Product-Level Exemptions

If a healthcare organization is not eligible for an entity-level exemption, there could still be certain purchases that are eligible for exemption based on the type of product, how it is used, and/or how it is ultimately paid for or reimbursed.

The most universal exemption that most states recognize is prescription drugs. Beyond this, some states consider over-the-counter drugs to be fully exempt or exempt when prescribed by a qualified physician.

On the medical supply side, states often look at the general category of the supply and define the taxability based on each category. Examples of common categories defined by states include prosthetic devices, orthopedic devices, mobility enhancing equipment, medical gases, and durable medical equipment.

States may provide that supplies within some or all of these categories are exempt, but also could have additional requirements in order to qualify for the exemption. For example, Georgia provides that mobility enhancing equipment is exempt if it is ultimately transferred to the patient to whom it was prescribed.4 However, if that same equipment is first possessed or used by a service provider such as a treatment or rehab center, then the equipment is considered taxable to the service provider.

Florida has broad exemptions in place for medical supplies and devices but does have certain requirements. A medical supply will qualify if it meets both of the following:5

  1. The medical product, supply, or device must be dispensed under federal or state law only by the prescription or order of a licensed practitioner; and
  2. The medical product, supply, or device is intended for use on a single patient and is not intended to be reusable.

Beyond the type of supply and how it is used, the method of payment/reimbursement also may impact the taxability of a medical supply. In Alabama, items used for the treatment of illness or injury or to replace all or part of a limb or internal body part purchased by or on behalf of an individual pursuant to a valid prescription are exempt only if they are covered by and billed to Medicare, Medicaid, or a health benefit plan.6

From a vendor’s perspective, sales tax will often be included on medical supplies unless the purchasing healthcare company provides substantiation that tax should be turned off (typically in the form of an exemption certificate). Therefore, it is very common for vendors to overcharge sales tax on items that ultimately qualify for exemption. In cases where vendors are not charging sales tax, the purchasing healthcare organization often self-accrues and remits use tax. Therefore, knowing the product-level exemptions within the state where an organization is operating can be very beneficial, as it can lead to recoupment of prior overpayments of sales and use tax and permanent savings prospectively on qualifying medical spend.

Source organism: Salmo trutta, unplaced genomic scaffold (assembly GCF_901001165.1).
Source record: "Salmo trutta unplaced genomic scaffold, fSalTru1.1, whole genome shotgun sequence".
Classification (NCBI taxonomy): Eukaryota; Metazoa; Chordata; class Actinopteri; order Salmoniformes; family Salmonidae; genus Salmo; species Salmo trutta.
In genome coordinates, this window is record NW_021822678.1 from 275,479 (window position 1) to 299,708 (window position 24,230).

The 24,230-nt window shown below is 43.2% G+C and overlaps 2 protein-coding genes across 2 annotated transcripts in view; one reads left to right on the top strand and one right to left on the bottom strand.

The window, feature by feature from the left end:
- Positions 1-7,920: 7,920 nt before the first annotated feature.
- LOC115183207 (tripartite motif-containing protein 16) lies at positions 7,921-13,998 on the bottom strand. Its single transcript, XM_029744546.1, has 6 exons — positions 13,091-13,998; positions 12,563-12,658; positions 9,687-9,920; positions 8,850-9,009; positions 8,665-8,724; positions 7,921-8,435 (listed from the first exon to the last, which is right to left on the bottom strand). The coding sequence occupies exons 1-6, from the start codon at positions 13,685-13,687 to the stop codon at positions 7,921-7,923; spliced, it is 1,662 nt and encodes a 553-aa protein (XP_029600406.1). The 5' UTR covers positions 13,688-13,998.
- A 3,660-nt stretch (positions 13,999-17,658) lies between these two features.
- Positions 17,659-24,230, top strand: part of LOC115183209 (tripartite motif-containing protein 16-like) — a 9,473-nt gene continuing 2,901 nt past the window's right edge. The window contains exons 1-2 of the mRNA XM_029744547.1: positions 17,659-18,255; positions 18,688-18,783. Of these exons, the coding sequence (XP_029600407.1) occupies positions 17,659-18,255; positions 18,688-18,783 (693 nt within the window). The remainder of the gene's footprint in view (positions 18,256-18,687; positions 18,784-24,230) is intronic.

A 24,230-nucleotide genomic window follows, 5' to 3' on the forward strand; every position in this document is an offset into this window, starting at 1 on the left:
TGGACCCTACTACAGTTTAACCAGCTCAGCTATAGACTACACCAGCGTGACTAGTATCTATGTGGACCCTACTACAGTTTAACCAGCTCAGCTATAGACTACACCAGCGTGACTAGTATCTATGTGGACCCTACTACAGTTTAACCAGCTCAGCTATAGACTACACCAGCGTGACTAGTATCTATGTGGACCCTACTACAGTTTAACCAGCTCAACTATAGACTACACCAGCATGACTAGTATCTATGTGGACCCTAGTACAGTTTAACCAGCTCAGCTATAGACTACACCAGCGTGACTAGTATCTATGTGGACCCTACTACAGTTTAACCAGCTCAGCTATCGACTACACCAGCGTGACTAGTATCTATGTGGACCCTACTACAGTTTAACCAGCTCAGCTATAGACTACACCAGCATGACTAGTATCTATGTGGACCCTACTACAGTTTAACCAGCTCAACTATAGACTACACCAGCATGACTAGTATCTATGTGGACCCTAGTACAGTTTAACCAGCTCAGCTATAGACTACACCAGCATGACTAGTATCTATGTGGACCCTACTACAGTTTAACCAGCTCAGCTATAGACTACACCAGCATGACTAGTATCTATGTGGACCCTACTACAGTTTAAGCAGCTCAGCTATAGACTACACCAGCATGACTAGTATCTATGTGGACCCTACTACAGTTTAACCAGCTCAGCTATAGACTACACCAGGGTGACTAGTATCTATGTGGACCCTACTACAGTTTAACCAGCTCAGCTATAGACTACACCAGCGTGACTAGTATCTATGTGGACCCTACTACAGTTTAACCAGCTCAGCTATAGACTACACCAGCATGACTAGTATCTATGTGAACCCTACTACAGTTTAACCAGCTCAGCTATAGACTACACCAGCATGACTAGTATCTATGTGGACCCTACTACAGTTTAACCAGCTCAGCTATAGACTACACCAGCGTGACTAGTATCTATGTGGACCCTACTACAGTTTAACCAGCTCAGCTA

The examples above are just a small sample of how states across the U.S. treat healthcare entities from a sales tax standpoint. The State & Local Tax team at Forvis Mazars has helped many healthcare organizations navigate the complexities of both entity- and product-level exemptions. If your organization has significant medical supply spend, it is worthwhile to discuss your sales and use tax posture to evaluate whether risks and opportunities are being properly addressed. If you have any questions or need assistance, please reach out to a professional at Forvis Mazars or use the Contact Us form below.

  • 1“Ala. Admin. Code r. 810-6-3-.38,”, July 31, 2023.
  • 2“Georgia Sales and Use Tax Exemptions, O.C.G.A. §48-8-3,, July 1, 2023.
  • 3“TX PLR 201005252L,”
  • 4“Ga. Comp. R. & Regs. 560-12-2-.30,”, August 3, 2023.
  • 5“Rule 12A-1.020, F.A.C.,”
  • 6“Title 40 – Revenue and Taxation,”